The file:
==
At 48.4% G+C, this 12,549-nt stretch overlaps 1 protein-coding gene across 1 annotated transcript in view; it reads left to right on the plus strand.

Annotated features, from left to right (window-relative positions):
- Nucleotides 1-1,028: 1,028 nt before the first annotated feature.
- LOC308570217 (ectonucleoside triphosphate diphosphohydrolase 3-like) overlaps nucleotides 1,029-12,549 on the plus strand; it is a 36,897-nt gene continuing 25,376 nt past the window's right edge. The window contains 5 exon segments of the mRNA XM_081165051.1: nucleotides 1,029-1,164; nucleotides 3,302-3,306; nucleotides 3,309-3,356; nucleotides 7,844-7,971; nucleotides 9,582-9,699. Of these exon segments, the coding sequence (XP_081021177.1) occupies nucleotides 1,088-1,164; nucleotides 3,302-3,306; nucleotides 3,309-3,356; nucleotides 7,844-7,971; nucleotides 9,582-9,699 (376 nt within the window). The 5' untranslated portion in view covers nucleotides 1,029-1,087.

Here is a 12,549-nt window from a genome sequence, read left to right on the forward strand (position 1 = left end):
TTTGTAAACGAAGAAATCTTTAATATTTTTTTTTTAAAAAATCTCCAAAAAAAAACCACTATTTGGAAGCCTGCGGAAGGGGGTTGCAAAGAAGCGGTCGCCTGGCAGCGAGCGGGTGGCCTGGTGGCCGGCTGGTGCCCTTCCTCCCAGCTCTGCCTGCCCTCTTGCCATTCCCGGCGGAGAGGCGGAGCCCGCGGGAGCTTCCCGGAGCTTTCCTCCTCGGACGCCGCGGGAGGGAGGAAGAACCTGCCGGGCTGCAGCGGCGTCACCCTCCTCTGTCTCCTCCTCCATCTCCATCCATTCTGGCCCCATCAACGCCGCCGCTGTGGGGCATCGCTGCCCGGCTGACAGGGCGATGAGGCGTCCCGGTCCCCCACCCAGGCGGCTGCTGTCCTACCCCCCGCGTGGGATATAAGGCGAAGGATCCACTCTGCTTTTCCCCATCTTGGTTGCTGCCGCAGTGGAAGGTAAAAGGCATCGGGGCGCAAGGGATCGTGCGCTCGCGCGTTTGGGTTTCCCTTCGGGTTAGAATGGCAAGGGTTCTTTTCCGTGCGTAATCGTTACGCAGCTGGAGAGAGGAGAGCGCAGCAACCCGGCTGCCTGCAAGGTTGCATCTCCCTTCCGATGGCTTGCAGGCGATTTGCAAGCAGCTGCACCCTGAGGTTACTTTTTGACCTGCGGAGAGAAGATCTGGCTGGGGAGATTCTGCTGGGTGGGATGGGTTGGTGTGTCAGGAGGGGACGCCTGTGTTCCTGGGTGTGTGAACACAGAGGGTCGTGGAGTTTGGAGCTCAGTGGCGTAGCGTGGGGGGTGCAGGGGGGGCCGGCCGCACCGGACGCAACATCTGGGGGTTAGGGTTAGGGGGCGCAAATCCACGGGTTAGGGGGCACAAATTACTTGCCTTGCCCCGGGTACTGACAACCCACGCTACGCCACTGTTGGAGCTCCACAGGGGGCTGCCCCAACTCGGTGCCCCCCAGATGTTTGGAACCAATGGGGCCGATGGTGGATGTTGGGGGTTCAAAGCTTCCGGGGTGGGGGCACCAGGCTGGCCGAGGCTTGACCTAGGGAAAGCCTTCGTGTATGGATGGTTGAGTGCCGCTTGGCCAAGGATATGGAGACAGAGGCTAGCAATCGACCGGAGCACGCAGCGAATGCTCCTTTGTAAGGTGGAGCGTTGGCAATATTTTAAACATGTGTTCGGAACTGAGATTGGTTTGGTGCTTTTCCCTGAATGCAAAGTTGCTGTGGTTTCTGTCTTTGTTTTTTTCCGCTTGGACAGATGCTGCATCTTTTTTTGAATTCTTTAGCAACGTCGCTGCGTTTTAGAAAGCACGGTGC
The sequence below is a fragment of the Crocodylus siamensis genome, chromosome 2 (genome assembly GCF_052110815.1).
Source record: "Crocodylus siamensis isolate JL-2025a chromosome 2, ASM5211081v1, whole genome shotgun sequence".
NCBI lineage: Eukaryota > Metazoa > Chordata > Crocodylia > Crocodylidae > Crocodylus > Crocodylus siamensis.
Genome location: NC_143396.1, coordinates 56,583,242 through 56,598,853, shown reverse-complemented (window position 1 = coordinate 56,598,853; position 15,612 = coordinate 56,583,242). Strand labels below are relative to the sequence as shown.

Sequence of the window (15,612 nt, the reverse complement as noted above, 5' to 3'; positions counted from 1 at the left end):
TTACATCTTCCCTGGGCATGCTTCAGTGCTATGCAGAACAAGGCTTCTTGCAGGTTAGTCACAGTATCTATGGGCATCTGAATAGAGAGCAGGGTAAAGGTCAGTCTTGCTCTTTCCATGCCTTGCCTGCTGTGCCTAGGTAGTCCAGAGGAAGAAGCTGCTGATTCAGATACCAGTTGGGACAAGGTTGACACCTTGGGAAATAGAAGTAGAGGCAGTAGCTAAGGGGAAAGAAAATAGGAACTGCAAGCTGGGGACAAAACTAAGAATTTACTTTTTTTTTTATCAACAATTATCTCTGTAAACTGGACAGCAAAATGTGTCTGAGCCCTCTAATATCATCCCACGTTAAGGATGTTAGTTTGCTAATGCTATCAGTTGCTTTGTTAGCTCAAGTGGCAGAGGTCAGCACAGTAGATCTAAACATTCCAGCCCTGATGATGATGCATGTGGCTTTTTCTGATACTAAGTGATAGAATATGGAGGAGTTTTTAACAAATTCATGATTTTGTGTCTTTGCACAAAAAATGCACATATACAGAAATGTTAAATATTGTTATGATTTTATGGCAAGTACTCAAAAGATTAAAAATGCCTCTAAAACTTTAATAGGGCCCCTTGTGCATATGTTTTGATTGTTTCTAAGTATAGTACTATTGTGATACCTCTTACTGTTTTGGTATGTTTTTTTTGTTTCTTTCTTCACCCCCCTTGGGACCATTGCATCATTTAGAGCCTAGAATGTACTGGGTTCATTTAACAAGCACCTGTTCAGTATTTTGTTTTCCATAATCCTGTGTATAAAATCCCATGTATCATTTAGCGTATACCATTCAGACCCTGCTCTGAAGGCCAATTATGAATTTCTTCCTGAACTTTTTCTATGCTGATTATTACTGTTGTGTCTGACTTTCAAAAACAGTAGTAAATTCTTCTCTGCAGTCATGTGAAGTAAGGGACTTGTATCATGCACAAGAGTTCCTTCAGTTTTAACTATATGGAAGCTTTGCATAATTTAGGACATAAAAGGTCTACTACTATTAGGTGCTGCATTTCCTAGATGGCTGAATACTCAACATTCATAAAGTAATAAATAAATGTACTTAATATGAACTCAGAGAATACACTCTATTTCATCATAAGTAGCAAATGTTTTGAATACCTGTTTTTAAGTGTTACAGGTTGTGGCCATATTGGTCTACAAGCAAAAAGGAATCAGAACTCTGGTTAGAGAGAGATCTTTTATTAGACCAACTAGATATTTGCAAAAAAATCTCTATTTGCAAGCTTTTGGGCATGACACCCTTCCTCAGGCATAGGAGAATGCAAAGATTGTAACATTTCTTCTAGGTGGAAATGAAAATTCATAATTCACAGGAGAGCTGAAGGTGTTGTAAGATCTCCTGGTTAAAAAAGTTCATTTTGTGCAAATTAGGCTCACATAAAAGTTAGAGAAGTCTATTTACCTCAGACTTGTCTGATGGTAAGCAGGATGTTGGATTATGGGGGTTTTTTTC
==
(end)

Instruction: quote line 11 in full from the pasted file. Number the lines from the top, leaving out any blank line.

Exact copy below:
Sequence of the window (15,612 nt, the reverse complement as noted above, 5' to 3'; positions counted from 1 at the left end):